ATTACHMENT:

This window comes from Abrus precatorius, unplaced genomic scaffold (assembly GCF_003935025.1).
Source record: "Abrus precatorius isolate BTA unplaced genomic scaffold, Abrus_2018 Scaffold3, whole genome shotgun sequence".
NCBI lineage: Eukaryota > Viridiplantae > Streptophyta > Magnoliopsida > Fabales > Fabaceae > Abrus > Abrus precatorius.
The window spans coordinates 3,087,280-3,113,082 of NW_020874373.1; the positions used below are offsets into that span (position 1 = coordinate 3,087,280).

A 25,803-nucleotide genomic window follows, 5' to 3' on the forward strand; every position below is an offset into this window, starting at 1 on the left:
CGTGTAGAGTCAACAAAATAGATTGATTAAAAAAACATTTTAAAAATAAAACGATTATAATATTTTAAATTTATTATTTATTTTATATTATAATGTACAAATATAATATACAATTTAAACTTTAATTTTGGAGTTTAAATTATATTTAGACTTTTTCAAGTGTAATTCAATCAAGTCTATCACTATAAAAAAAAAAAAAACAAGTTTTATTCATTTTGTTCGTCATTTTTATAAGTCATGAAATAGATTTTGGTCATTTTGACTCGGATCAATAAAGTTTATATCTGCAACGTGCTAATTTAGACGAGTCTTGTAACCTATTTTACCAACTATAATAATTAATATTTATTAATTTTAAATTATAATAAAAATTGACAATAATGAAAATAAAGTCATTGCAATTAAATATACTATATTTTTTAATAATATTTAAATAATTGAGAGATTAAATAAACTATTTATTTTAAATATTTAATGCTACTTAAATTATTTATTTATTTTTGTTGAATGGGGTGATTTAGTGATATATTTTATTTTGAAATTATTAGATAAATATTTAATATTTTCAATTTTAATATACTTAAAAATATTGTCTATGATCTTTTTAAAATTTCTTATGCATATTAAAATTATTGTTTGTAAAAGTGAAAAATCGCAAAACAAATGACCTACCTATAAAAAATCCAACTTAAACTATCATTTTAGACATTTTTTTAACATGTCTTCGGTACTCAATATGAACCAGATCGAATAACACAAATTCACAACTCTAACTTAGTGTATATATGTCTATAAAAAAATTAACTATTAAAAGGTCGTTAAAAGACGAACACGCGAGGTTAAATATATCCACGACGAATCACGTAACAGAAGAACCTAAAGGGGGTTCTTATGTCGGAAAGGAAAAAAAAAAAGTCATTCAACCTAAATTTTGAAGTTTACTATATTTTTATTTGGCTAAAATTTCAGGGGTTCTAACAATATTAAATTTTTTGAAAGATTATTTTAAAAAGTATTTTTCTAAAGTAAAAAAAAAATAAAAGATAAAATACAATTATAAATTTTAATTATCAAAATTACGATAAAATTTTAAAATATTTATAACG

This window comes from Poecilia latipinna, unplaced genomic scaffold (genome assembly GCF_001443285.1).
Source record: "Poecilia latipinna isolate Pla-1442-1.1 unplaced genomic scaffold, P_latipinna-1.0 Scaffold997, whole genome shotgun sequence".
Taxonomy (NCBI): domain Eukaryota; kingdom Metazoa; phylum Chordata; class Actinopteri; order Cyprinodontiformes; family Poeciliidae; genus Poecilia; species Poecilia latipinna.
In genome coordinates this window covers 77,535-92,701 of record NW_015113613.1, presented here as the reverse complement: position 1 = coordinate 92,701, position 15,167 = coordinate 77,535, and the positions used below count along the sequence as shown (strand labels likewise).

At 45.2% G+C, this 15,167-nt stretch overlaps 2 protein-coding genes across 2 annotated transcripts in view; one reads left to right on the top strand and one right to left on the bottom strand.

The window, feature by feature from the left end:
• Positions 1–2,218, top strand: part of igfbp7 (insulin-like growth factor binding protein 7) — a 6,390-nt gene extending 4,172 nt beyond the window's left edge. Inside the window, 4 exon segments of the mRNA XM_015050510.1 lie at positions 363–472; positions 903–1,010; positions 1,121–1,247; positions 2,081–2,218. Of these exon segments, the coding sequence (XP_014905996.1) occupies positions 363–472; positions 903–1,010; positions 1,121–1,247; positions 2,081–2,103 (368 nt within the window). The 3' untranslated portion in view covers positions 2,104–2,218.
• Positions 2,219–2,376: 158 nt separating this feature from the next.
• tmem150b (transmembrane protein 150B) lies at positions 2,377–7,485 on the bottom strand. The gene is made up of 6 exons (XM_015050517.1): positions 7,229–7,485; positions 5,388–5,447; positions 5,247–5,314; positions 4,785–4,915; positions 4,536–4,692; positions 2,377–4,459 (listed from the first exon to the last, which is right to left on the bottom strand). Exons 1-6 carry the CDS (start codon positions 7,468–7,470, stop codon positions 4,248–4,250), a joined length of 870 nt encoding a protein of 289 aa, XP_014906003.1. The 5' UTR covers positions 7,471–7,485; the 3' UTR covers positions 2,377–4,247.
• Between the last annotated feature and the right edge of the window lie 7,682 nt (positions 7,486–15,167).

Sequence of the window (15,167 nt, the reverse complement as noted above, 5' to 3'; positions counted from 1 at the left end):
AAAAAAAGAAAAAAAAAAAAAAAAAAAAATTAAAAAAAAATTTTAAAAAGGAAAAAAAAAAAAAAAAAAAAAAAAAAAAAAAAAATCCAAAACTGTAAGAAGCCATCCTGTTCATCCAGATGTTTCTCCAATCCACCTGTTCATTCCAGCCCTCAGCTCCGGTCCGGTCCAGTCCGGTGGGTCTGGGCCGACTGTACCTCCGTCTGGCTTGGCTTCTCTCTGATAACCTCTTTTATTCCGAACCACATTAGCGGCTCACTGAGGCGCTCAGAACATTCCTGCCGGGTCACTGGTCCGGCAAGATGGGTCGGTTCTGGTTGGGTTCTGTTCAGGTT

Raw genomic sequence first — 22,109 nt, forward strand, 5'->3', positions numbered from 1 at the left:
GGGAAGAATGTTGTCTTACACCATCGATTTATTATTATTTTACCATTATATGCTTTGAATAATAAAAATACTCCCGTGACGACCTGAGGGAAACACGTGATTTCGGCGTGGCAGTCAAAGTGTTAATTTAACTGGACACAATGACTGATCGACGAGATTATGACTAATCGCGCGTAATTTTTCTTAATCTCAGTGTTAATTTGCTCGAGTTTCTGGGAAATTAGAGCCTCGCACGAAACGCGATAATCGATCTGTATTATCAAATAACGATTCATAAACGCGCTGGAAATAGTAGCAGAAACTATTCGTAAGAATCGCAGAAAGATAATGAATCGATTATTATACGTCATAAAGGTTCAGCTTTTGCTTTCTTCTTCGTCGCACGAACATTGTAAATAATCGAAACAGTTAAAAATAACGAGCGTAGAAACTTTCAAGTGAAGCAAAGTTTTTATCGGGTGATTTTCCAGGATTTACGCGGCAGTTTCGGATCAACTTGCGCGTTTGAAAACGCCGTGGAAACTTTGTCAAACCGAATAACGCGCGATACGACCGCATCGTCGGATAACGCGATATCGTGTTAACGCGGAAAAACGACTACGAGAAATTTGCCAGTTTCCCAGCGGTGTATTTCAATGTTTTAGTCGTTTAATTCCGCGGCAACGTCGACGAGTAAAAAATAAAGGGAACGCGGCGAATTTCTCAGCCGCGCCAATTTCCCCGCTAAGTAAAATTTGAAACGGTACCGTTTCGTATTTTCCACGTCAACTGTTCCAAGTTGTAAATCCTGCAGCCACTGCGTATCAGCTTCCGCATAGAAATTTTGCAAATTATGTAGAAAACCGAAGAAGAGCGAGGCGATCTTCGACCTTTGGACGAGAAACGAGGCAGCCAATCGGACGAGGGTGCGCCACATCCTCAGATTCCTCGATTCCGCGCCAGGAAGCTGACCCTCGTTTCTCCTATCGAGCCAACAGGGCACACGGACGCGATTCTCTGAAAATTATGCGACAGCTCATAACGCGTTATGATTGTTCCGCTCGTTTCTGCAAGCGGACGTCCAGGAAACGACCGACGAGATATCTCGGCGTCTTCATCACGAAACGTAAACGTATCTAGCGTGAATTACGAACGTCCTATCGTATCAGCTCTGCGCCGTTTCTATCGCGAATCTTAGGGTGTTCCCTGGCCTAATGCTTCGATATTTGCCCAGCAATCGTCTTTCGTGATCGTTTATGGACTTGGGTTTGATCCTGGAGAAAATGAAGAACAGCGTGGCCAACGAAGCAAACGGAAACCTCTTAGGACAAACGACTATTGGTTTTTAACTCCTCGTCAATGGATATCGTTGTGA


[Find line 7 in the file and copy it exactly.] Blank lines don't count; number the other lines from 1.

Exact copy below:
This window comes from Poecilia latipinna, unplaced genomic scaffold (genome assembly GCF_001443285.1).